NASCAR ’14 will feature official teams, tracks and drivers from the racing sport. It will also include a career mode, as well as league competition with rankings, statistics and challenges. The NASCAR Highlights mode lets players race in real-life scenarios from NASCAR’s current season. Developed by Eutechnyx, who also created NASCAR: The Game 2013 and NASCAR The Game: Inside LineNASCAR ’14 is due for release on Xbox 360, PS3 and Windows PC Feb. 18 for $49.99.

Microsoft could give you $250 in credit for your phone or tablet

Good for another month, the deal can earn you a hefty amount of store credit but naturally imposes certain conditions.

Microsoft has surfaced with a new trade-in deal.Microsoft has surfaced with a new trade-in deal.

Microsoft has a new trade-in deal designed to get you to shop at its retail stores.

Running from February 2 through March 2, or while supplies last, the trade-in offer promises up to $250 in Microsoft Store credit for a mobile phone or tablet. The offer seems open to any device though it has to meet certain criteria.

The device must power on and be fully functional. No broken or missing parts or cracks on the screen or housing. No liquid damage. No password protection. (Hmm, that one seems like a no-brainer.) And it must include all of its original accessories. Microsoft will determine the actual trade-in value, so you may or may not be able to snag the full $250 in credit.

Any other conditions? Of course. The offer is good only at Microsoft Store retail outlets. The trade-in is limited to one per customer and is final.

Still, the deal could be a good way to unload an old but working phone or tablet, especially if you’re looking for a certain Microsoft product. The company’s promo page naturally touts theSurface 2 as a tablet worthy of your consideration. The Surface 2 starts at $449, so the full store credit would cut the price to just $199.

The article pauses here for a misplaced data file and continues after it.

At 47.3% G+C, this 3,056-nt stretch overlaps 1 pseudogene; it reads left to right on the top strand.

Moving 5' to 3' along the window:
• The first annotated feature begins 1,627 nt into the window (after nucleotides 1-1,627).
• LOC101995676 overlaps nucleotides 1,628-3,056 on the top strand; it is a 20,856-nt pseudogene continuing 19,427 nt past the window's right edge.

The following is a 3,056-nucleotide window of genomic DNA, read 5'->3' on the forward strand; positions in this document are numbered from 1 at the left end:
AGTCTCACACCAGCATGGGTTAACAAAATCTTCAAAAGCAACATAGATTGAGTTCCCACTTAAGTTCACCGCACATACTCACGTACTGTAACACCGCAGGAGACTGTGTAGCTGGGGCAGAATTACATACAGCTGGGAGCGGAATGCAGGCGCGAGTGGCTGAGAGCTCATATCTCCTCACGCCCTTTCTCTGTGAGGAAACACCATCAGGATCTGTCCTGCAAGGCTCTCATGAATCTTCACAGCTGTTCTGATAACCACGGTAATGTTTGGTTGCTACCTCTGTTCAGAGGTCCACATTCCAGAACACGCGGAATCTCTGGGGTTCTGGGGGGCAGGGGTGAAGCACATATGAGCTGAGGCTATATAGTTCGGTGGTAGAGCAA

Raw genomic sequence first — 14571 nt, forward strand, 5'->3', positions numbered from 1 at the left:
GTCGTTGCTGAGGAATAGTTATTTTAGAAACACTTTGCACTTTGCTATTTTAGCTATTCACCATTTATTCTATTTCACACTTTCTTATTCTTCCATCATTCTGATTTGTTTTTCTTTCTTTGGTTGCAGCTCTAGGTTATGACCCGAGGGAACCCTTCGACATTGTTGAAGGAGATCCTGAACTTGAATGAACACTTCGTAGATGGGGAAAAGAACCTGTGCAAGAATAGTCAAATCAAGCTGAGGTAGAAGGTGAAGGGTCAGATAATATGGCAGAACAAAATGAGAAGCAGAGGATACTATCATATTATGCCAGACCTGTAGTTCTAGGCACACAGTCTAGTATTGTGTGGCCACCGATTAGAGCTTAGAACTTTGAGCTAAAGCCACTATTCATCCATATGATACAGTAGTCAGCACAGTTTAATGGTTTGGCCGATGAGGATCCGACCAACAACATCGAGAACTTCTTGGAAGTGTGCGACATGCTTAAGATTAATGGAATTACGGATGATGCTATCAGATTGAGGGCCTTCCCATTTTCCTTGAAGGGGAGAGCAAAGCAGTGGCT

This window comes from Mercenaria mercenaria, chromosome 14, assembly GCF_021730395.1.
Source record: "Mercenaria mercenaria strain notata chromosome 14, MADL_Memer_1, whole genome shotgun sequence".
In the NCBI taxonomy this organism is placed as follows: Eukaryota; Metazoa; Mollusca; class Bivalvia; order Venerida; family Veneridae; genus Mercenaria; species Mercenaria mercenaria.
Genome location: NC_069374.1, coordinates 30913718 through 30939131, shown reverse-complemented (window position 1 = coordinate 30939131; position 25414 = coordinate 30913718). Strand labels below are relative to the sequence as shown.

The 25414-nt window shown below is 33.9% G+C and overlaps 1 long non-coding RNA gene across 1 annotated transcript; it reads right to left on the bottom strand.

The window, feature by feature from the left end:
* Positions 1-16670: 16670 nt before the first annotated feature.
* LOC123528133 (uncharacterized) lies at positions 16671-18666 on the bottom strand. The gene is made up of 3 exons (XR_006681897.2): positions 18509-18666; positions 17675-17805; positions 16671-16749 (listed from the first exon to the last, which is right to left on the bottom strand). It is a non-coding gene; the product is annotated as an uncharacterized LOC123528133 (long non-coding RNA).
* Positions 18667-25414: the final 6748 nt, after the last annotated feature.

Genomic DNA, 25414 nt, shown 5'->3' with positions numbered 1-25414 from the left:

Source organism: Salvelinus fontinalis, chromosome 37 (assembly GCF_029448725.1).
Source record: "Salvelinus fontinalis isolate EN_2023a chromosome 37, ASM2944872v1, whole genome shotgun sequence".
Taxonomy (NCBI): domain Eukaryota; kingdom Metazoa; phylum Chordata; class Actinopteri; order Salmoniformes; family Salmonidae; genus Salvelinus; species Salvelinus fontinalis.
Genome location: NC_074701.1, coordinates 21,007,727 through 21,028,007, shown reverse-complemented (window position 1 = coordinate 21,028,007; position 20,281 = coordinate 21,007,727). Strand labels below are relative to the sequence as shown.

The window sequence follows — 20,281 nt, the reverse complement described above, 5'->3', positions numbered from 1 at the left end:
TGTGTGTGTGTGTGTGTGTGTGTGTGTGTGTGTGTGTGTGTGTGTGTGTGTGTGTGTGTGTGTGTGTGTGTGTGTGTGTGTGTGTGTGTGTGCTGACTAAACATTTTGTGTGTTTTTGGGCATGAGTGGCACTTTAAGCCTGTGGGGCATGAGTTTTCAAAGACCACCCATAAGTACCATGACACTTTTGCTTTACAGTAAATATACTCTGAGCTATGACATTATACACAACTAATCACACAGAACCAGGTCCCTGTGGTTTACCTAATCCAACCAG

Sony SmartWatch 2 Review

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Sony’s new SmartWatch 2 doesn’t get as much attention – and doesn’t do as much – as Samsung’s Galaxy Gear computerized wristwatch. But for the things it does, Sony’s version performs better.The SmartWatch 2 is also 33 percent cheaper, at about $200, and works with a variety of Android phones, not just Sony’s. Samsung’s Galaxy Gear sells for $300 and is compatible only with a handful of high-end Samsung phones.

(Also seeSony SmartWatch 2 launched in India for Rs. 14,990)

That said, neither company has made a compelling case of why people need a smartwatch this holiday season.

These wrist-bound gadgets are supposed to free you from constantly pulling out your phone to check for messages. But I found myself checking the watch more often than I would pull out a phone. That proved more distracting – and less private – over dinner, for instance.

The SmartWatch 2 is worth considering primarily if you want to be among the first with the latest technology.

What Sony’s watch does
Think of the watch as a companion to your phone. The phone needs to be within Bluetooth wireless range, or about 30 feet (9 meters).

You install a free Smart Connect app on the phone to manage what gets sent to the watch, be it messages or call notifications. You give the watch functionality by adding watch apps to Smart Connect one by one. Smart Connect fetches the watch apps from Google’s online Play store.

For example, I installed Sony’s Messaging app to get texts on the watch. I get full texts and can reply with emoticons or pre-written responses such as “I’ll get back to you.” There’s no keyboard on the watch to type individual replies, given that its screen measures just 1.6 inches (4 centimeters) diagonally.